For sufficiently conducting media, the principle of conservation of electric charge gives:


The electric potential equation is thus given by:


The current density can then be calculated from Equation (12).

With the knowledge of the induced electric current, the MHD coupling is achieved by introducing additional source terms to the fluid momentum equation. This additional source term is the Lorentz force given by:


which has units of  in the SI system.

For MHD flow around a ship hull, the magnetic field induced by the motion of sea water can be neglected compared with the imposed magnetic field. On the other hand, when the electric field is applied, a magnetic field is generated around the electric current. The magnitude of this generated magnetic field is evaluated by integrating Maxwell equation, , in the region where the electric field is applied:


where I is total electric current and S is area of applied electric field.

is of for sea water, and assuming that I is of 103 Amperes at most, this induced magnetic field can again be neglected, in comparison with the imposed magnetic field. So potential electric equation in which the induced magnetic field is neglected, can be a proper method for MHD flow around a ship hull.

Finally, the governing equations to solve become seven equations including four RANS equations, two transport equations for k and ω and one potential equation that must be solved simultaneously.

3. Computational Grid and Boundary Conditions

In present study, a tanker model hull is used for calculate on of flow around ship. This model was presented at CFD workshop in Tokyo [11] . Very detailed experimental data of this ship is available for public use. Main dimensions of this model are shown in Table 1.

Flow around the hull has been considered symmetrical to the center plane of the ship so the calculation is only conducted in on side of the symmetrical plane. Figure 1 shows the computational domain and boundary conditions applied for turbulent flow calculations. The distance of domain boundaries from the ship hull has been considered large enough in order to apply correct boundary conditions. These boundaries include the surface bellow:

1) A spherical surface with a radius of , that it's center is on the intersection of aft perpendicular and waterplane 2) A cylindrical surface with a radius of , that extends for from aft perpendicular to downstream flow.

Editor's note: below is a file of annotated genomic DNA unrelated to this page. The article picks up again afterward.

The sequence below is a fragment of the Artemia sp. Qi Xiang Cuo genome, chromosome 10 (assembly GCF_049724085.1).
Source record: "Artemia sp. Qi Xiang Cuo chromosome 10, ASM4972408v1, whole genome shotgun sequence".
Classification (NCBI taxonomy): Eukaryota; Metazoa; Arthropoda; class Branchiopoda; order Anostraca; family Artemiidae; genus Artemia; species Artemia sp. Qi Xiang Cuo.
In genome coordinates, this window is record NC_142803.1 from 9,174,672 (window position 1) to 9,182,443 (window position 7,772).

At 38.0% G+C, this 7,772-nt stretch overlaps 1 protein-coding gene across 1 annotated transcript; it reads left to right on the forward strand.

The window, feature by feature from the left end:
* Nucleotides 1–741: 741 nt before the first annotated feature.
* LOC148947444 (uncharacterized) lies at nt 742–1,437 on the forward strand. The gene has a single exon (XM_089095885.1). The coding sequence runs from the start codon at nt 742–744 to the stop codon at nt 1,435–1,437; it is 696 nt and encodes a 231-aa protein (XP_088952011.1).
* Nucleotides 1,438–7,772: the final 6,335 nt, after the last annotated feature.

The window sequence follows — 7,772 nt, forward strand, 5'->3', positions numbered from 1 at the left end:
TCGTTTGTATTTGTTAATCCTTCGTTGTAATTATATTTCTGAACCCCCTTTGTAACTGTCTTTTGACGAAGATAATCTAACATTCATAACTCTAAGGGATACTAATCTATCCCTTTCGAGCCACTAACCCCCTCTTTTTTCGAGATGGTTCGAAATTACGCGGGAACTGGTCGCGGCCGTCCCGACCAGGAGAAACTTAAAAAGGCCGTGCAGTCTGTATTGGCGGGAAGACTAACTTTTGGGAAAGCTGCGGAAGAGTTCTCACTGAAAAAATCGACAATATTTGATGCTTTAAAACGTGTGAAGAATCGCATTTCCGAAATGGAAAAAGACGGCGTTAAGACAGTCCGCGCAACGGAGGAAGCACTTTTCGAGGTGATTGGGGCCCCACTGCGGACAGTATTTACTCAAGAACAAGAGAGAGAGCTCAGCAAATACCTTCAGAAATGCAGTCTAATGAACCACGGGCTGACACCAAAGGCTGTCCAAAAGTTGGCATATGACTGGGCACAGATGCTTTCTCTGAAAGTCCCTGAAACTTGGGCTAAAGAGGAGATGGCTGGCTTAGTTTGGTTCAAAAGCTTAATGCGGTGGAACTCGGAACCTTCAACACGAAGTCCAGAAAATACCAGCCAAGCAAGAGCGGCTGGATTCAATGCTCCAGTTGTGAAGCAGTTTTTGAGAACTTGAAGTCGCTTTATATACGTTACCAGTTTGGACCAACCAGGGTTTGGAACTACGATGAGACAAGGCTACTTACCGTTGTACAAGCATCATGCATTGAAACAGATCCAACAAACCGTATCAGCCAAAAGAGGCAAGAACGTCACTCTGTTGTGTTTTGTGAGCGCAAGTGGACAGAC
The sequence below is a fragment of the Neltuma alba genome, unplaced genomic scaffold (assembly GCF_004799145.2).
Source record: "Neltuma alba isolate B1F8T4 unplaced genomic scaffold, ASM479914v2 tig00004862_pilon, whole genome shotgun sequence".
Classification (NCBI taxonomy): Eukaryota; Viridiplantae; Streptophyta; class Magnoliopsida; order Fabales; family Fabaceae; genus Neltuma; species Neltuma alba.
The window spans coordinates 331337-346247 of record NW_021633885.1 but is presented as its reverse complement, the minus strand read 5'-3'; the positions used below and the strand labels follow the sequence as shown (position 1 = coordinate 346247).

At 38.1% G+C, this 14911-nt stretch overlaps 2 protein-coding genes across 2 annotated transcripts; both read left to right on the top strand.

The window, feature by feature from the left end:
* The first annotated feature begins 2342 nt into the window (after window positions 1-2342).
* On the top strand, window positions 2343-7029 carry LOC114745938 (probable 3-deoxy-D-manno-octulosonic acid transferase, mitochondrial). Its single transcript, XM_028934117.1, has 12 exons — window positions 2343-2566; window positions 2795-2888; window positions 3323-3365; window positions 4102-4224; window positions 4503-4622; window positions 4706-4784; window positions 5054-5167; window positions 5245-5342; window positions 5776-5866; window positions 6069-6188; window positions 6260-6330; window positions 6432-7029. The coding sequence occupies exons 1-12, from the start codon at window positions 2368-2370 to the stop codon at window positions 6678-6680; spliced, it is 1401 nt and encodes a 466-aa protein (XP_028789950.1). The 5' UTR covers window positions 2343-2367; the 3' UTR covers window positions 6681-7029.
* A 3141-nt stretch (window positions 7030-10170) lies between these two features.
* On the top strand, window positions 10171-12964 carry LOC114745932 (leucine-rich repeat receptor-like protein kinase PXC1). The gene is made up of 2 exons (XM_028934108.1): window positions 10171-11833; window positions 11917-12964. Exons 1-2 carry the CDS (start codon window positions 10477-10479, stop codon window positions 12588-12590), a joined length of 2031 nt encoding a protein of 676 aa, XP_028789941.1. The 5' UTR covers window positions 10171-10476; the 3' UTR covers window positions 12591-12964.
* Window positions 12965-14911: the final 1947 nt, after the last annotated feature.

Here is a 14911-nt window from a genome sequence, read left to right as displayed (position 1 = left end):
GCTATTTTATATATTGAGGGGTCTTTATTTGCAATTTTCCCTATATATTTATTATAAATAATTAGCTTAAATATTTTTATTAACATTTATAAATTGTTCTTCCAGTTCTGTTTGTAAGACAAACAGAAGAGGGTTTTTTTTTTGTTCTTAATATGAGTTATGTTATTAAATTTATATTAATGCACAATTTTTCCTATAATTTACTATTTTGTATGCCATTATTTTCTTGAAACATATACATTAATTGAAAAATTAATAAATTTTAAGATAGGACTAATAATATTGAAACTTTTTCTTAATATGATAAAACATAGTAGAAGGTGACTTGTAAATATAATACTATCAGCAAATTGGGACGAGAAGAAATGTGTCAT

For studying of electromagnetic effects on flow, an external magnetic field is applied to a region of flow limited to following boundaries (by assuming that the origin is on intersection of aft perpendicular and waterplane):

• In longitudinal direction from x = 0.3 m plane to x = 1.3 m plane

• In transverse direction from hull surface to y = 0.5 m plane

• In vertical direction from z = −0.05 m plane to z = 0.25 m plane

Figure 2 represents MHD region and conditions applied to this region. These conditions are:

1) An external magnetic field of applied in z-axis negative direction.

2) “Conducting Wall” boundary condition with electric potential of applied on ship hull in MHD region.

Since we have a large change in velocity in the wall normal direction in boundary layer, we need to use

Table 1. Principle dimensions of a tanker model.

Figure 1. Solution domain and boundary conditions.

Figure 2. MHD region and conditions applied.

inflation layer meshing with high resolution in boundary layer region. In generating near wall mesh, distance of the first computational node from the wall and numbers of nodes placed within the boundary layer is very important and strongly depends on turbulent model used. We use as non-dimensional distance of the first node from the wall.

For accurately predicting the velocity profile ,pressure gradients, boundary layer thickness and separation in turbulent boundary layer of ship and also resistance forces (that are of interest in present study), using a low-Reynolds turbulent model to solve whole boundary layer (including laminar sub-layer, Buffer region and fully turbulent layer) is needed. To ensure that we are capturing the laminar sub-layer, the average value should be on the order of and the minimum number of nodes should be between 10 and 20 inside the boundary layer. So in this study, SST k-ω turbulent model is used and the whole solution domain is discretized by structured mesh including hexahedral cells. In order to ensure that the solution is independent of element size and the resolution of generated mesh is fine enough to obtain a numerical solution with minimum discretization error, calculations have been conducted in four computational mesh with different element sizes and cell numbers.